Objectives: The objective of the study was to evaluate whether serum concentrations of metabolic intermediates are related to adiposity and insulin sensitivity (Si) in overweight healthy subjects and compare changes in metabolic intermediates with similar weight loss achieved by diet only or diet plus exercise.
Design: This was a randomized controlled trial.
Participants and intervention: The cross-sectional study included 46 (aged 36.8 ± 1.0 yr) overweight (body mass index 27.8 ± 0.7 kg/m(2)) subjects enrolled in a 6-month study of calorie restriction. To determine the effect of diet only or diet plus exercise on metabolic intermediates, 35 subjects were randomized to control (energy intake at 100% of energy requirements); CR (25% calorie restriction), or CR+EX: (12.5% CR plus 12.5% increase in energy expenditure by exercise).
Main outcome measures: Serum concentrations of eight fatty acids, 15 amino acids, and 45 acylcarnitines (ACs) measured by targeted mass spectrometry.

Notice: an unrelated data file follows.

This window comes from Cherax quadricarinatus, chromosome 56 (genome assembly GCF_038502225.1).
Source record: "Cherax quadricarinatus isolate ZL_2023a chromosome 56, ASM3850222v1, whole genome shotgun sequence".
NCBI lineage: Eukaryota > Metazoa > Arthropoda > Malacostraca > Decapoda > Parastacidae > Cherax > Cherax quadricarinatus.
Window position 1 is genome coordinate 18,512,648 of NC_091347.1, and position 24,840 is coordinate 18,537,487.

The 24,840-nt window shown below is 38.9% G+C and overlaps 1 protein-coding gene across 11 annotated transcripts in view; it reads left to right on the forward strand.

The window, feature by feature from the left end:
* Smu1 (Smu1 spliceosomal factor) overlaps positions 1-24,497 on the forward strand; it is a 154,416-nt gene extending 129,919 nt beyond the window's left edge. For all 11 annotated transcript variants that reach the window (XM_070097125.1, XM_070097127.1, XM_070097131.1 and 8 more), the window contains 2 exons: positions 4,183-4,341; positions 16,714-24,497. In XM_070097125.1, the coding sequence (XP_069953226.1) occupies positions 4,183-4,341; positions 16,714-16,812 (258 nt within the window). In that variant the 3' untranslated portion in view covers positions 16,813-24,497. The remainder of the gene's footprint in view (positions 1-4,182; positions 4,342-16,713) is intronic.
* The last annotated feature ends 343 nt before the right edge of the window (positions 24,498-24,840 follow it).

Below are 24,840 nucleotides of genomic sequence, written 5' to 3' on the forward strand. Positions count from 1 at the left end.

Results: In overweight subjects, the concentrations of C2 AC and long-chain ACs were positively associated with percent fat (R(2) = 0.75, P = 0.0001) and Si (R(2) = 0.12, P = 0.05). The percent fat (R(2) = 0.77, P < 0.0001), abdominal visceral fat (R(2) = 0.64, P < 0.0001), and intrahepatic fat (R(2) = 0.30, P = 0.0002) were positively associated with fatty acid concentrations. There was a significant increase in an AC factor (comprised of C2 and several medium chain ACs) in the CR group (P = 0.01).
Conclusion: In nonobese subjects, fasted serum ACs are associated with Si and fat mass. Despite similar weight loss, serum ACs increase with CR alone but not CR+EX. A greater improvement in Si with weight loss during CR+EX interventions may be related to improved coupling of β-oxidation and tricarboxylic acid cycle flux induced by exercise.